Scroll down for French and Spanish In this edition Maximo Ba Tiul, the head of international relations, presents the Tezulutlan Peoples’ Council, a member organisation of the Network that represents indigenous communities in Guatemala. Could you introduce your organisation? The Tezulutlan People’s Council (Consejo de Pueblos de Tezulutlan, CPT) is a network of Q’echi, Poqomchi’, …
Dear members of the European Parliament,
On behalf of the Chair of the CDM Executive Board, I would like to thank you for your communication of 20 May 2015, informing us of your serious concern about project 9713: Santa Rita Hydroelectric Plant. Your letter was made available to the CDM Executive Board (the Board).
I hereby inform you that project 9713” Santa Rita Hydroelectric Plant” was registered by the Board on 2 June 2014 after undergoing a review process at the request of Board members. The issues you raise in your letter were looked at during the course of this review and it was found that the proposed project activity had complied with the requirements of the CDM, including the local stakeholder consultation process. Further, the designated national authority (DNA) of Guatemala issued required letter of approval (dated 2 July 2012) conﬁrming that the project will assist Guatemala in its efforts to achieve sustainable development. The DNA had also conﬁrmed to the Board, in the course of the review of the project activity, that the local stakeholder consultation process was carried-out appropriately.
Dear Mr Schneider and Mr Buendia,
As a Member of the European Parliament committed to the respect of Human Rights, we are writing to you to express our serious concern about the Santa Rita Hydroelectric Plant in the Dolores River in Guatemala, which was registered under the Clean Development Mechanism (CDM) in June 2014 (project number 9713).
In a meeting in March 2015 with a representative of the local indigenous communities we learnt that many of the communities that will be impacted by the project were never consulted in accordance with the CDM local stakeholder consultation requirements. As a result, the project has been, and still is, in the center of a violent conflict between the communities and the power company implementing this project.
Sharing experiences with existing climate mitigation mechanisms, such as the Clean Development Mechanism (CDM) and highlighting the severe impacts on basic human rights these UN mechanisms can have, activists from Africa, Asia and Central America met with financial institutions and policy makers involved in financing these projects. The accountability of climate finance was thereby discussed from a European perspective.
The Santa Rita hydro dam is a violation of the basic rights of native people. This project, supported by the State of Guatemala and the funds granted by the major banks of Switzerland, Germany, Spain, Netherlands and by the World Bank for the general development of the Q’ eqchi communities of the Dolores River, generated the consequences feared from the beginning: death, fear, populations displacement, expulsions and repression of the local communities.
Last week in an event in the European Parliament, various stakeholders discussed experiences with existing climate mechanisms against the future climate finance policy landscape, where potentially huge amounts of climate finance will not only be channeled through the Green Climate Fund (GCF) but also through bilateral agreements and other instruments where it is still unclear what types of safeguards and compliance mechanisms will be applicable and how the respective public and private stakeholders involved will be accountable.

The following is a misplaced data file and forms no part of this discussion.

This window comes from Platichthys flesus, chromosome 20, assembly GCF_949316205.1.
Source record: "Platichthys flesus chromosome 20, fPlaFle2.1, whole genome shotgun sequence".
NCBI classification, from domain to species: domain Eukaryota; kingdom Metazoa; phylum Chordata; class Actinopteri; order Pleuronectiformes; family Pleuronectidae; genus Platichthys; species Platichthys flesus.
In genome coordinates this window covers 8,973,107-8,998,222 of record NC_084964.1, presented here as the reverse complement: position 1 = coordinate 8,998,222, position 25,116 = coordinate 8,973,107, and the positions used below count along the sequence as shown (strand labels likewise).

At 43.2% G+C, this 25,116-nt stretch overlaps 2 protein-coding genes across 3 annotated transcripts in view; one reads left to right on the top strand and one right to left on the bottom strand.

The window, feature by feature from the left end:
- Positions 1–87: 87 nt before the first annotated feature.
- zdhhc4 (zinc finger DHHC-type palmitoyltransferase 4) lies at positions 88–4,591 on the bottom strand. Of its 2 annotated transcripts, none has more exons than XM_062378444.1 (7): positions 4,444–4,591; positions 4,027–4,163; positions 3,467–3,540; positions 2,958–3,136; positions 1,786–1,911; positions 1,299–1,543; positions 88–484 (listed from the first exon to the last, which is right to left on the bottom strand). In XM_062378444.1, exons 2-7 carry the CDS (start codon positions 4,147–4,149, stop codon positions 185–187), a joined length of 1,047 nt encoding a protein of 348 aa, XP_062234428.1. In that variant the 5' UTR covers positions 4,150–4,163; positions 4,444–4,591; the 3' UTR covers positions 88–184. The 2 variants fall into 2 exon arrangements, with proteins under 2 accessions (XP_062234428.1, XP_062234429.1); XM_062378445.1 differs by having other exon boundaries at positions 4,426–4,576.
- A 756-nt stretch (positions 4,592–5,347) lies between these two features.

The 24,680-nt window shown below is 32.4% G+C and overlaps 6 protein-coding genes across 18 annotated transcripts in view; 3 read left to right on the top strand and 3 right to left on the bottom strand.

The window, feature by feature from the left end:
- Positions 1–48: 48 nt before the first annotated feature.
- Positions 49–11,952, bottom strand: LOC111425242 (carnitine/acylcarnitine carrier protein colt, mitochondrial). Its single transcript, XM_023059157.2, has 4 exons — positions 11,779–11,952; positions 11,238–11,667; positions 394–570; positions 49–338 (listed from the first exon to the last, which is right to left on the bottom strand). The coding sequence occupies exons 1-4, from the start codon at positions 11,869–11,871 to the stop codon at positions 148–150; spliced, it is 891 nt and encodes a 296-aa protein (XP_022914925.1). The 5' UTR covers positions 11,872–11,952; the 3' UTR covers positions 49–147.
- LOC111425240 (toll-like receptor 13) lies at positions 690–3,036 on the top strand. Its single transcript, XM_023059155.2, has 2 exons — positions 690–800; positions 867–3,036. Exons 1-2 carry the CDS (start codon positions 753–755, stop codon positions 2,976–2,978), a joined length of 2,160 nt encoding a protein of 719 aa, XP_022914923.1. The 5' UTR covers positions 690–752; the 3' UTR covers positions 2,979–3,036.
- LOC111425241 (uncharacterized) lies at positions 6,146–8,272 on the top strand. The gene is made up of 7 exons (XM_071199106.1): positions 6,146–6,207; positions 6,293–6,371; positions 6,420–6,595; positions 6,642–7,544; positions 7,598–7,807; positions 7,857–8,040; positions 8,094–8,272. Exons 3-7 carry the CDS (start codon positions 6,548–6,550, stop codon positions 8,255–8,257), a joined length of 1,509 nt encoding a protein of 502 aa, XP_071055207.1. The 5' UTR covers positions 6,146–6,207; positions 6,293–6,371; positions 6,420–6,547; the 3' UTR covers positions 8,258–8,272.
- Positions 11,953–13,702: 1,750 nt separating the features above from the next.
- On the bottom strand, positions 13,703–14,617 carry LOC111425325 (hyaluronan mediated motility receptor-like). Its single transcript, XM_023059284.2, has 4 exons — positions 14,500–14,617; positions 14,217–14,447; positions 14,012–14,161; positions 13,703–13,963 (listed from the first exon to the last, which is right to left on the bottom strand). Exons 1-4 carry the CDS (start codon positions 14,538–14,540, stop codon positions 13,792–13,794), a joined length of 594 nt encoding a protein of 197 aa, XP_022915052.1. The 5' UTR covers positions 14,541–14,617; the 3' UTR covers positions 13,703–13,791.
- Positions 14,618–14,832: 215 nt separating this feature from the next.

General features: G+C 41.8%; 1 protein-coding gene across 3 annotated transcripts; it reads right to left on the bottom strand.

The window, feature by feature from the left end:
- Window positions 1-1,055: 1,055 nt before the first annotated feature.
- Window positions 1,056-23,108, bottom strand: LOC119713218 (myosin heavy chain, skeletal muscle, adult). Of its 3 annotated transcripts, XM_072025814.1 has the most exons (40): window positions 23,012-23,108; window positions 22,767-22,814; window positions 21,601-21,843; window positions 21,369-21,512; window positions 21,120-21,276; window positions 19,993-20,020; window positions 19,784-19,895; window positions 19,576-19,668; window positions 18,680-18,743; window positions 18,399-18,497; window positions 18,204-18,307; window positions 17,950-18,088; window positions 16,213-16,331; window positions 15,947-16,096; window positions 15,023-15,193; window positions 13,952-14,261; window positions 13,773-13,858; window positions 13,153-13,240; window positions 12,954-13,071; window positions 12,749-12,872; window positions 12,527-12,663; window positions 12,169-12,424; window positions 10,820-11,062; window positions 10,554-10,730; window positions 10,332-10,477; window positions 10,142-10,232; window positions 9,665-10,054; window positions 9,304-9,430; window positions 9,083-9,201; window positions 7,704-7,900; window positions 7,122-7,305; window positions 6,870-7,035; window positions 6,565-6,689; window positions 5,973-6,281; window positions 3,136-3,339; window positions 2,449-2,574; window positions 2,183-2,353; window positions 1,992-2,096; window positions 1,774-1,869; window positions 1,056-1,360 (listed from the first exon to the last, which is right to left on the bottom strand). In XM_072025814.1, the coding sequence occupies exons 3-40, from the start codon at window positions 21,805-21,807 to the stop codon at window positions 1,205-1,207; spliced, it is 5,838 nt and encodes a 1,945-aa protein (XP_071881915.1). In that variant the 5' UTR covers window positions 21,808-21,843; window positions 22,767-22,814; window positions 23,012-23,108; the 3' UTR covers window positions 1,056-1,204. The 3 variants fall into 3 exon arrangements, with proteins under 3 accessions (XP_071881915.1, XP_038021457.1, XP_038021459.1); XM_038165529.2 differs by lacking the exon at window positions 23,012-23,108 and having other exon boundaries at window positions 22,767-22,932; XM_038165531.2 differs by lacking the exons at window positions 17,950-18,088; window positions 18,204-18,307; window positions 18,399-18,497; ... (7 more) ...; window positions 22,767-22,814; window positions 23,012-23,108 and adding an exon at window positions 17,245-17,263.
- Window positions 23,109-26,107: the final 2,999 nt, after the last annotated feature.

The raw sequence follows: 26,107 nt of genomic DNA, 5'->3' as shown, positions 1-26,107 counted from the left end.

Subject: Request to support the indigenous peoples threatened with imminent and serious harm by the Santa Rita Hydroelectric Dam in Guatemala
Dear Special Rapporteur Tauli-Corpuz, the undersigned organizations respectfully write to you to bring your attention to the Santa Rita hydroelectric dam in Guatemala. The dam was registered as a project under the Clean Development Mechanism (CDM) – established under the UN’s Kyoto Protocol – in June 20141. Numerous violations against the indigenous Q’eqchi´ and Poqomchí communities have been reported prior to and since project approval, most recently in violent incidents from 14 to 16 August 2014 resulting in several injuries and deaths.
ENGLISH The Santa Rita Hydroelectric Plant in the Dolores River in the Alta Verapaz region in Guatemala was registered as a Clean Development Mechanism (CDM) project in June 2014. The communities living in the Alta Verapaz region are completely dependent on the water of the river for their livelihoods. The Guatemalan Agreement on Identity and Rights of Indigenous Peoples …
24 February 2015
Subject: Promoting human rights in all climate actions – EU Strategic Framework and Action Plan on Human Rights and Democracy
Dear Mr Lambrinidis, the undersigned organisations urge you to include in the updated EU Strategic Framework and Action Plan on Human Rights and Democracy an objective for the EU to pursue a human rights based approach in all areas of its external action without exception, including climate change related activities. Climate change is a global injustice to present and future generations, and one of the greatest human rights challenges of our time. We are highly concerned about the grave harm that climate change is already causing both in Europe and beyond, and will continue to cause, to people and communities as well as to the environment on which we all depend.
28 October 2014, Brussels, Guatemala City. This month, Guatemalan and international civil society organisations have asked UN Special Rapporteur on the Rights of Indigenous Peoples to support indigenous communities threatened with imminent and serious harm by the Santa Rita hydroelectric dam in Guatemala which was registered under the UN’s carbon offsetting scheme in June 2014. …